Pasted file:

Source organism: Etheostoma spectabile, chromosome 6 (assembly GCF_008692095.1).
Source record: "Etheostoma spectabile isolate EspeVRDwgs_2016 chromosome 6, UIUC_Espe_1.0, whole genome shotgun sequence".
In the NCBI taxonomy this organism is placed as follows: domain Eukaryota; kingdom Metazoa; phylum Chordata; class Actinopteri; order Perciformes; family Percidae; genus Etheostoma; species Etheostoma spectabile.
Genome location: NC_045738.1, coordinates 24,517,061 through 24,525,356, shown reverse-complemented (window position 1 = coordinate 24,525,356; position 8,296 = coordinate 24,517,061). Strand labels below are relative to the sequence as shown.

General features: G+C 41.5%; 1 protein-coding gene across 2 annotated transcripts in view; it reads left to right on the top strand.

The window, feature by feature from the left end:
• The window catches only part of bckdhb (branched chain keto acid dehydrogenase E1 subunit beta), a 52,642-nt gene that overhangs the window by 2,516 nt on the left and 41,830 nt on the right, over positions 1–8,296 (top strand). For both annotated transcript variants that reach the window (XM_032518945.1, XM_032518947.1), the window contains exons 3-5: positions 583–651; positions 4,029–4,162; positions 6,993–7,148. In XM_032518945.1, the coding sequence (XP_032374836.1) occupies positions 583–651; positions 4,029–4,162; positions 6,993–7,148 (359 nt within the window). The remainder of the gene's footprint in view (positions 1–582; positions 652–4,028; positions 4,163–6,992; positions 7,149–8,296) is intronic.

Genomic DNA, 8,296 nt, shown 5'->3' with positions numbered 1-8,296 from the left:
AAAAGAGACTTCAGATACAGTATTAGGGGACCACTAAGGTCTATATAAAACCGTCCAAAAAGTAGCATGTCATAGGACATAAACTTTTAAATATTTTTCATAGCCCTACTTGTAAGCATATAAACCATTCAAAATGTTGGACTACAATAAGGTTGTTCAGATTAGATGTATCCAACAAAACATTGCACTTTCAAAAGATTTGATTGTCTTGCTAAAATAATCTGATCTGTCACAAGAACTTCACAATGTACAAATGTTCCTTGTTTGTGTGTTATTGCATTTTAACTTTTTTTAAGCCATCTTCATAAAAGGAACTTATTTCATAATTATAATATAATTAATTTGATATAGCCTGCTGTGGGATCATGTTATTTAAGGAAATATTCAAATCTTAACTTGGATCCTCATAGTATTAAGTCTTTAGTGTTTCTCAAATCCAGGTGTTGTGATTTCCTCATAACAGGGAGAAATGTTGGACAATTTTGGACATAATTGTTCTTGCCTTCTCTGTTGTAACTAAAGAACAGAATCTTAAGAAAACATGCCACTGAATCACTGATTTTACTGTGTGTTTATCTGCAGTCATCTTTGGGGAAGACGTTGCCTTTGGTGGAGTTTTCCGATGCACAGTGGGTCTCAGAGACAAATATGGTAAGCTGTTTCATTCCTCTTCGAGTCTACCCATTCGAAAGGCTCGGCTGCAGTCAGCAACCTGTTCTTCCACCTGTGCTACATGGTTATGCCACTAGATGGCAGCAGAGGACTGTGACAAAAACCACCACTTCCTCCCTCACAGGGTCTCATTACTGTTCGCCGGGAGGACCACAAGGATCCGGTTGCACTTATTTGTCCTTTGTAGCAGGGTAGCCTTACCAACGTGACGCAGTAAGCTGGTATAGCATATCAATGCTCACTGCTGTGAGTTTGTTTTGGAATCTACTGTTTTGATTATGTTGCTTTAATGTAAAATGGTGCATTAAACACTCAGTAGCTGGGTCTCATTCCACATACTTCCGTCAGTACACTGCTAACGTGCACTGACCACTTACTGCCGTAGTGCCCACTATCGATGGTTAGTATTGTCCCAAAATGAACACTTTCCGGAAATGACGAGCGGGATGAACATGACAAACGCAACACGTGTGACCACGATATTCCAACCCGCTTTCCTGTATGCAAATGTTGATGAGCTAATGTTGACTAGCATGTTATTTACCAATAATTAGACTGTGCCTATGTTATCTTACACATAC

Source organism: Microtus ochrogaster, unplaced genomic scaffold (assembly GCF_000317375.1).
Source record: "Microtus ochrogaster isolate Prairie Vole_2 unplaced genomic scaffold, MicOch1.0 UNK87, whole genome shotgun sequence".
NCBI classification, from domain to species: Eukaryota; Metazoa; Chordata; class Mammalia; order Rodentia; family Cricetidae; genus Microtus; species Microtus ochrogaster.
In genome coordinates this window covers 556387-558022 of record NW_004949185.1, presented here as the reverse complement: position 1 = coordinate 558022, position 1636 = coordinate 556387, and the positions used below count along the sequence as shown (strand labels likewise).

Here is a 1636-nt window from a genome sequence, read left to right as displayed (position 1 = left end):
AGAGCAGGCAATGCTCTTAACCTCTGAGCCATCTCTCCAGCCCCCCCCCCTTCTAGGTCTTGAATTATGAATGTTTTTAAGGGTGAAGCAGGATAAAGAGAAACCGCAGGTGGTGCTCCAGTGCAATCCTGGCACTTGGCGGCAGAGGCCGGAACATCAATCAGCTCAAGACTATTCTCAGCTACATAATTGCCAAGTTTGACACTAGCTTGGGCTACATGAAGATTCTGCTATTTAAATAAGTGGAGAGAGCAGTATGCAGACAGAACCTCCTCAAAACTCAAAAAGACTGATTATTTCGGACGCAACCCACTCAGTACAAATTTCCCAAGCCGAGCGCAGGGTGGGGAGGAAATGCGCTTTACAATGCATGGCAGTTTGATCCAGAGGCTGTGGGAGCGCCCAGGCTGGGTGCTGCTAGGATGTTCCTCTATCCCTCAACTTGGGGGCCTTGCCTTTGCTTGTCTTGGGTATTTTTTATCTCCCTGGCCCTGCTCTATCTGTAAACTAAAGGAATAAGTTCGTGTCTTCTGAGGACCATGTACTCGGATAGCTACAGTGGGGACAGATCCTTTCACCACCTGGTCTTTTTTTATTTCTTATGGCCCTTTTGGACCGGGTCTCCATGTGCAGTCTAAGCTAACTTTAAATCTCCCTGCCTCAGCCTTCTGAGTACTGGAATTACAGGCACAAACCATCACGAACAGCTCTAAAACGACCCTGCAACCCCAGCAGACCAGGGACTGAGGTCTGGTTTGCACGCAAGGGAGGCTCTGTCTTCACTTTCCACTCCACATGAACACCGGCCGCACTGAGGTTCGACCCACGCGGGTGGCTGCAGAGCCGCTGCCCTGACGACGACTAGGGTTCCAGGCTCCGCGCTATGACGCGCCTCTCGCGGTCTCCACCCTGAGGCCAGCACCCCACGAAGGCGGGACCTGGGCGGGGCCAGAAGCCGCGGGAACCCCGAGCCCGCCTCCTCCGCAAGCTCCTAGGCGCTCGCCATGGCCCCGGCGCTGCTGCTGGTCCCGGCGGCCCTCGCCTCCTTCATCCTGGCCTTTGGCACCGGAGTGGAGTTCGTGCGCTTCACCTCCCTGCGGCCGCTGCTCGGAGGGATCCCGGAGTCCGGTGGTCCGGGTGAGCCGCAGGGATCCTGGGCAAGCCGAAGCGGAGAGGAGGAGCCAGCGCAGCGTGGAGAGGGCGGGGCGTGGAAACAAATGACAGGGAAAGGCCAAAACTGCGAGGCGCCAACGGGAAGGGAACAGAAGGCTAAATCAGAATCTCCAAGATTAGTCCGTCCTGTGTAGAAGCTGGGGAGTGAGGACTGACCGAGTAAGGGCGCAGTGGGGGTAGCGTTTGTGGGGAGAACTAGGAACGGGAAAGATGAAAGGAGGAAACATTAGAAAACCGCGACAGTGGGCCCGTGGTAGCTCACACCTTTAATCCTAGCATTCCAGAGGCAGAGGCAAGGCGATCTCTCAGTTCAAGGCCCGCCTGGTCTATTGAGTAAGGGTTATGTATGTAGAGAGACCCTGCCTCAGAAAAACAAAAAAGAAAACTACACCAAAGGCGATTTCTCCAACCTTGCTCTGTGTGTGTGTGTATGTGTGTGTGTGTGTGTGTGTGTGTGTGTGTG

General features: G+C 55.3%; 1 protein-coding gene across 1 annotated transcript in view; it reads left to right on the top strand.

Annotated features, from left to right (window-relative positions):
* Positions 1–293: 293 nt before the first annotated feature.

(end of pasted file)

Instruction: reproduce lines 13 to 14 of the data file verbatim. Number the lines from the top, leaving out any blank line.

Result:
In genome coordinates this window covers 556387-558022 of record NW_004949185.1, presented here as the reverse complement: position 1 = coordinate 558022, position 1636 = coordinate 556387, and the positions used below count along the sequence as shown (strand labels likewise).

Here is a 1636-nt window from a genome sequence, read left to right as displayed (position 1 = left end):